A million iPad 2’s were sold in the first week after the product was announced. Apple’s success with the iPad, the iPhone, the iPod, and the Mac makes me wonder: How do they do it? What lets this company create countless product hits? The answer: Steve Jobs.
But how does Jobs do it? He is creative, energetic, and focused. But I know lots of people like that who are also broke.
An area called neurolinguistic programming (NLP) may hold some answers. Originally developed to model human excellence, it contains enlightening assumptions.
For example, “If one person can do something, others can learn to do it.” There are obviously other factors such as genetics and aptitudes, but it’s not to hard to accept that if I knew the individual processes and goals at work in Tiger Woods’ golf behavior, and emulated and practiced them, my game would improve.
Another important aspect of NLP learning: For an outcome to be effective, it must be “well formed.” A well-formed outcome is stated positively — in terms of what will happen or appear, not what won’t; is defined and evaluated using sensory evidence; is effected by those interested in producing the outcome; has beneficial, not detrimental, effects on the current state; is worthwhile and in harmony with the values of those producing it; and has a context that clearly defines when and where it is desired.
Although many in the 1980s thought the idea outrageous, Jobs believed the computer would become a consumer product, not just a smaller versions of bigger
computers. I am guessing that Jobs’ criteria for a new product had and has to do with one factor more than any other: user experience.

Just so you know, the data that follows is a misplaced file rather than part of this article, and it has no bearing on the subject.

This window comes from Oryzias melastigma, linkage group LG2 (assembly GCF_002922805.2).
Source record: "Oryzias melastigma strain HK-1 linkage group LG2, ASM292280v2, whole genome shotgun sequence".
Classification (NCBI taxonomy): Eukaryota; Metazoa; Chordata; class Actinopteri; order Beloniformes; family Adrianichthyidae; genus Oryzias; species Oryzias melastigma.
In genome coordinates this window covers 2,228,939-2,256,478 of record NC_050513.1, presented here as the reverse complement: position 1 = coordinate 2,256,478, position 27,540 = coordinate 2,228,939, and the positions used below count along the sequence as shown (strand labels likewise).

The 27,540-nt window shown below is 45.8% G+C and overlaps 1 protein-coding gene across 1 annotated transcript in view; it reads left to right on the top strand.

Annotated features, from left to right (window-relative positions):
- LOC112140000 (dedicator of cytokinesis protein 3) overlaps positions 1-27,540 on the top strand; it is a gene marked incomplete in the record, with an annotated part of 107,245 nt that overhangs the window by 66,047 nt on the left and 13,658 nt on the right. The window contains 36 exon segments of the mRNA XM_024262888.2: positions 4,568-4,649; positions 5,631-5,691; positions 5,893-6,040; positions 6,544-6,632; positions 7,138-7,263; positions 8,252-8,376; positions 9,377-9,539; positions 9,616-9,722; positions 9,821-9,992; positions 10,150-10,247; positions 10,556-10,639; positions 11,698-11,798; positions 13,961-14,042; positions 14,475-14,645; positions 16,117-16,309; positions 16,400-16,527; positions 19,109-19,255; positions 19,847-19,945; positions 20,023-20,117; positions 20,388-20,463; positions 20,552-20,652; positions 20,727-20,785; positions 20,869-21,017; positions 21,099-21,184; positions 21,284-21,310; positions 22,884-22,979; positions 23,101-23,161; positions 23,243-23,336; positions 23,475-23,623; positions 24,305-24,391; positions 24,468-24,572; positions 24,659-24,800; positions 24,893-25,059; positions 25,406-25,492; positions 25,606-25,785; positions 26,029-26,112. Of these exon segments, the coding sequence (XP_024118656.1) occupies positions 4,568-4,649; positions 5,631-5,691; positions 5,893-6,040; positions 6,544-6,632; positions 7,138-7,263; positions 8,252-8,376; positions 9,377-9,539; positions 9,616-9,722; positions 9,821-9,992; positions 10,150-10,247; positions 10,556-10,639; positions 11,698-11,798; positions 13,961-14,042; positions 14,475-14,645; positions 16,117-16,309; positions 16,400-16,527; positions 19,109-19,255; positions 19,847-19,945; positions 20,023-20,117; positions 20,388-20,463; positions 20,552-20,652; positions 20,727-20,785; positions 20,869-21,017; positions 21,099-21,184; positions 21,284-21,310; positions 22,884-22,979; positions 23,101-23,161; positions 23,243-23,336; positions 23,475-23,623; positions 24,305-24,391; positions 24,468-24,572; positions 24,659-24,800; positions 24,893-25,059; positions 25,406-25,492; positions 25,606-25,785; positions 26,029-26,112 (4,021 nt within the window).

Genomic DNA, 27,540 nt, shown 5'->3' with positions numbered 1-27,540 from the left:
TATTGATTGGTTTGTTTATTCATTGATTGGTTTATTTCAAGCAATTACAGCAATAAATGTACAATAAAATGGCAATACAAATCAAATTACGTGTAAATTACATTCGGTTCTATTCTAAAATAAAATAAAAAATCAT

A well-formed outcome for the iPad according to the NLP concepts might look something like this:
The iPad will appear to consumers to be something new, powerful, and desirable; look and feel radically different from other tablet computers; have significantly more responsive computation, graphics, and networking; have a long battery life; will be lighter and brighter than anything else on the market; be available by April 2010 through a wide variety of retail outlets; and be usable in work, leisure, and educational settings. In addition, the iPad will be designed and produced by Apple without cannibalizing any of the company’s existing products. Also, the device will be in harmony with Apple’s values of producing “insanely great” products that stun the market with their sensual and practical qualities. Lastly, the device will provide another vehicle for apps sold exclusively through iTunes.
Note that this well-formed outcome does not guarantee the iPad’s design. Someone still had to judge how well the design met the criteria. Jobs is well known for being demanding; ultimately, this is what produced Apple’s breakthrough
products. But by modeling — even in fantasy — this one well-formed outcome, I’ve created a structured extension to my own product-creation faculty
that can potentially serve me well.
Now for that golf swing.
— Joel Orr